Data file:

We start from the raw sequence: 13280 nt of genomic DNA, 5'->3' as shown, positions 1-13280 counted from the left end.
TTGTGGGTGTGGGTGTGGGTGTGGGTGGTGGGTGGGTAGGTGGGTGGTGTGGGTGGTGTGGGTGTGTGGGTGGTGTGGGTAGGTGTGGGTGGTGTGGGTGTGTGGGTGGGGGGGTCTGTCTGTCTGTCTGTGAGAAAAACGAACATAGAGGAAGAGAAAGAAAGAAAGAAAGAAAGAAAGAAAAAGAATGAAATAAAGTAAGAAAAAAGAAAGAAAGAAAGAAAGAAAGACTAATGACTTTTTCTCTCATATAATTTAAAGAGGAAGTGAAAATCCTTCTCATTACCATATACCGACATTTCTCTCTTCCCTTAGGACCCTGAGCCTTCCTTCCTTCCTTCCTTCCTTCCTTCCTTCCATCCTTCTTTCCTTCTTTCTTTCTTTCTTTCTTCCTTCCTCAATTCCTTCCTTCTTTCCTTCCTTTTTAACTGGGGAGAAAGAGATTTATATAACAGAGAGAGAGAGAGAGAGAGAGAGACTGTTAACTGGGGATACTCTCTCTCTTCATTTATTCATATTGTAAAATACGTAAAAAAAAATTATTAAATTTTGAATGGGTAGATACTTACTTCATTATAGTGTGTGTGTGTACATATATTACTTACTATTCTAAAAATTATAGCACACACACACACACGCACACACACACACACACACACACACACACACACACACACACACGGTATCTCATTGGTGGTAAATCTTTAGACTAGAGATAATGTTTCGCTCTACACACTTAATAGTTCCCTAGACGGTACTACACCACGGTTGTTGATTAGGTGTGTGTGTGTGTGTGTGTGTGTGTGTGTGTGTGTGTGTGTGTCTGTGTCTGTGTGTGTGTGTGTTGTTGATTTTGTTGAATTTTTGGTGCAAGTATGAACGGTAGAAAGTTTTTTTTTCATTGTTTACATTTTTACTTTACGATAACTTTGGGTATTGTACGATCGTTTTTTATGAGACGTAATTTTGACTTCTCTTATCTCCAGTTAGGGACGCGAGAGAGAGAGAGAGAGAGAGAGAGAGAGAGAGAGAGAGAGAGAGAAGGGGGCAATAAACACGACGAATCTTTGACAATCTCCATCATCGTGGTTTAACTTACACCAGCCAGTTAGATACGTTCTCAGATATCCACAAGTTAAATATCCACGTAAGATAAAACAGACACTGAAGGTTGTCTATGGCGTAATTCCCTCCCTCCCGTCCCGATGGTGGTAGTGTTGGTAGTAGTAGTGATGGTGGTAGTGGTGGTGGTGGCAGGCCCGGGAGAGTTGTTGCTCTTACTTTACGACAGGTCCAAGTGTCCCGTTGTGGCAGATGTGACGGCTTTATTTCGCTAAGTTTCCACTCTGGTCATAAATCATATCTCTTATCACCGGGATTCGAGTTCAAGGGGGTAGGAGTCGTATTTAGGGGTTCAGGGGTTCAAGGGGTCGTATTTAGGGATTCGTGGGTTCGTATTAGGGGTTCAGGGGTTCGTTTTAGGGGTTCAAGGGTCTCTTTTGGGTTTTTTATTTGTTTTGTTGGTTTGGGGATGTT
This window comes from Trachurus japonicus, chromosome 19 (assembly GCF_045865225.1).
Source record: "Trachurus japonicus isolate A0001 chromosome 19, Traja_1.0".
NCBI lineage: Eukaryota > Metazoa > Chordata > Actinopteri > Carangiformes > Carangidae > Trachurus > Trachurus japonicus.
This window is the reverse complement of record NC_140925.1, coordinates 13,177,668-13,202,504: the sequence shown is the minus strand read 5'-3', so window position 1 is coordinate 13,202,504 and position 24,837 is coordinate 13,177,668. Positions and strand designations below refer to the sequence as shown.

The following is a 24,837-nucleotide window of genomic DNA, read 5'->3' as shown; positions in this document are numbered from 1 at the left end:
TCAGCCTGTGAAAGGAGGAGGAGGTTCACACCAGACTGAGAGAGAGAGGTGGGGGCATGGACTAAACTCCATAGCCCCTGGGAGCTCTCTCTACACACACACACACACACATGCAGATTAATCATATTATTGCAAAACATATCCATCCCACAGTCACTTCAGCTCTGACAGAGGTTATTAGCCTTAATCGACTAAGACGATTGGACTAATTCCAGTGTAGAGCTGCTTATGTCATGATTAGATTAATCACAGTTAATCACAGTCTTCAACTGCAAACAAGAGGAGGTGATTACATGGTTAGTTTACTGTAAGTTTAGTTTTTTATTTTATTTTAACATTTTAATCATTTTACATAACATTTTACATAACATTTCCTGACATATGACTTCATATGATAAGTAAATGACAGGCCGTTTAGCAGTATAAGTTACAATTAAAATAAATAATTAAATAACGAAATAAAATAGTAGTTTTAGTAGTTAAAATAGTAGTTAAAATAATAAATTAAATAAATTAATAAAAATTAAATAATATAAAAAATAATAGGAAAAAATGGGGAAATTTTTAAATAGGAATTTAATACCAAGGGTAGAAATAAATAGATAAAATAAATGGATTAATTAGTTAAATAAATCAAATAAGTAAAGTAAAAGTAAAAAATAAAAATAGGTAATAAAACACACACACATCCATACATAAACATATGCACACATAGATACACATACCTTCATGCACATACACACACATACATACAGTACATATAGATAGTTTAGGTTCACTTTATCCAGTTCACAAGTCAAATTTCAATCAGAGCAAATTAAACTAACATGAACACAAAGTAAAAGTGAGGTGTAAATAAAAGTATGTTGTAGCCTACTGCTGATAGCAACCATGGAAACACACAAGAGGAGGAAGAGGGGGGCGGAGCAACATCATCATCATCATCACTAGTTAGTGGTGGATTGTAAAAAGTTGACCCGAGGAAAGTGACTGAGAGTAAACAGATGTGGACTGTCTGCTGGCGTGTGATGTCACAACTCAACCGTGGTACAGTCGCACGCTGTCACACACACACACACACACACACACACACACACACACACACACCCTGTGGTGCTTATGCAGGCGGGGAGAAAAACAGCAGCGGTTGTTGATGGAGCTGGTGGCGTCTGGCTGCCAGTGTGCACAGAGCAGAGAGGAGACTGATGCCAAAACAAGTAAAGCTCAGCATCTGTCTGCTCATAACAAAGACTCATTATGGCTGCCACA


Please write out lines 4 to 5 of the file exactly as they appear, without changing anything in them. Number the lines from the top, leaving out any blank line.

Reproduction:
Source record: "Trachurus japonicus isolate A0001 chromosome 19, Traja_1.0".
NCBI lineage: Eukaryota > Metazoa > Chordata > Actinopteri > Carangiformes > Carangidae > Trachurus > Trachurus japonicus.